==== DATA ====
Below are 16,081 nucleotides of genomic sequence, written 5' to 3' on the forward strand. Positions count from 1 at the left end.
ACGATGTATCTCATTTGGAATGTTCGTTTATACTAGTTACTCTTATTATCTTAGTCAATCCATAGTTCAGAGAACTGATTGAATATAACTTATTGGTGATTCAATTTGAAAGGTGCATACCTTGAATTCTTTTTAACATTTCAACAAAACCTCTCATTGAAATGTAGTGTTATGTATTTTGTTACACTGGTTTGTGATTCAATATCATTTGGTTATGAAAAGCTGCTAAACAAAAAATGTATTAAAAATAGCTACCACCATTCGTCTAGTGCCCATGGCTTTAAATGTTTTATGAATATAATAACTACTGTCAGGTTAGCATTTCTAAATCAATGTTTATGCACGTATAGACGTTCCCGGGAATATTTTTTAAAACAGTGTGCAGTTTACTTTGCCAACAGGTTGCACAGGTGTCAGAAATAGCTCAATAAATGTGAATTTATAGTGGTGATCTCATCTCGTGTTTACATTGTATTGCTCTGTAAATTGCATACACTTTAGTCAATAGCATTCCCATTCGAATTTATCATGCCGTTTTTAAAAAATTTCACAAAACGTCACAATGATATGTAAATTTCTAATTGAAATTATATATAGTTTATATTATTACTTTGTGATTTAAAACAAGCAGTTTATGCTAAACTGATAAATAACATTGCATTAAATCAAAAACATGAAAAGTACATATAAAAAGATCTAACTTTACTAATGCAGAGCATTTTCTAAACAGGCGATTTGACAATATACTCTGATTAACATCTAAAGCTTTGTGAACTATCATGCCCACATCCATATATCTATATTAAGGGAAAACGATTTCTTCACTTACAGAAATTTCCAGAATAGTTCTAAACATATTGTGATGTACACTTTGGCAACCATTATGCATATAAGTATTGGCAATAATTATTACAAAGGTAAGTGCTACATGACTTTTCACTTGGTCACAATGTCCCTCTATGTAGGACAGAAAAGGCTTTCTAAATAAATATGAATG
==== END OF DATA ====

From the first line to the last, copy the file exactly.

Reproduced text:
Below are 16,081 nucleotides of genomic sequence, written 5' to 3' on the forward strand. Positions count from 1 at the left end.
ACGATGTATCTCATTTGGAATGTTCGTTTATACTAGTTACTCTTATTATCTTAGTCAATCCATAGTTCAGAGAACTGATTGAATATAACTTATTGGTGATTCAATTTGAAAGGTGCATACCTTGAATTCTTTTTAACATTTCAACAAAACCTCTCATTGAAATGTAGTGTTATGTATTTTGTTACACTGGTTTGTGATTCAATATCATTTGGTTATGAAAAGCTGCTAAACAAAAAATGTATTAAAAATAGCTACCACCATTCGTCTAGTGCCCATGGCTTTAAATGTTTTATGAATATAATAACTACTGTCAGGTTAGCATTTCTAAATCAATGTTTATGCACGTATAGACGTTCCCGGGAATATTTTTTAAAACAGTGTGCAGTTTACTTTGCCAACAGGTTGCACAGGTGTCAGAAATAGCTCAATAAATGTGAATTTATAGTGGTGATCTCATCTCGTGTTTACATTGTATTGCTCTGTAAATTGCATACACTTTAGTCAATAGCATTCCCATTCGAATTTATCATGCCGTTTTTAAAAAATTTCACAAAACGTCACAATGATATGTAAATTTCTAATTGAAATTATATATAGTTTATATTATTACTTTGTGATTTAAAACAAGCAGTTTATGCTAAACTGATAAATAACATTGCATTAAATCAAAAACATGAAAAGTACATATAAAAAGATCTAACTTTACTAATGCAGAGCATTTTCTAAACAGGCGATTTGACAATATACTCTGATTAACATCTAAAGCTTTGTGAACTATCATGCCCACATCCATATATCTATATTAAGGGAAAACGATTTCTTCACTTACAGAAATTTCCAGAATAGTTCTAAACATATTGTGATGTACACTTTGGCAACCATTATGCATATAAGTATTGGCAATAATTATTACAAAGGTAAGTGCTACATGACTTTTCACTTGGTCACAATGTCCCTCTATGTAGGACAGAAAAGGCTTTCTAAATAAATATGAATG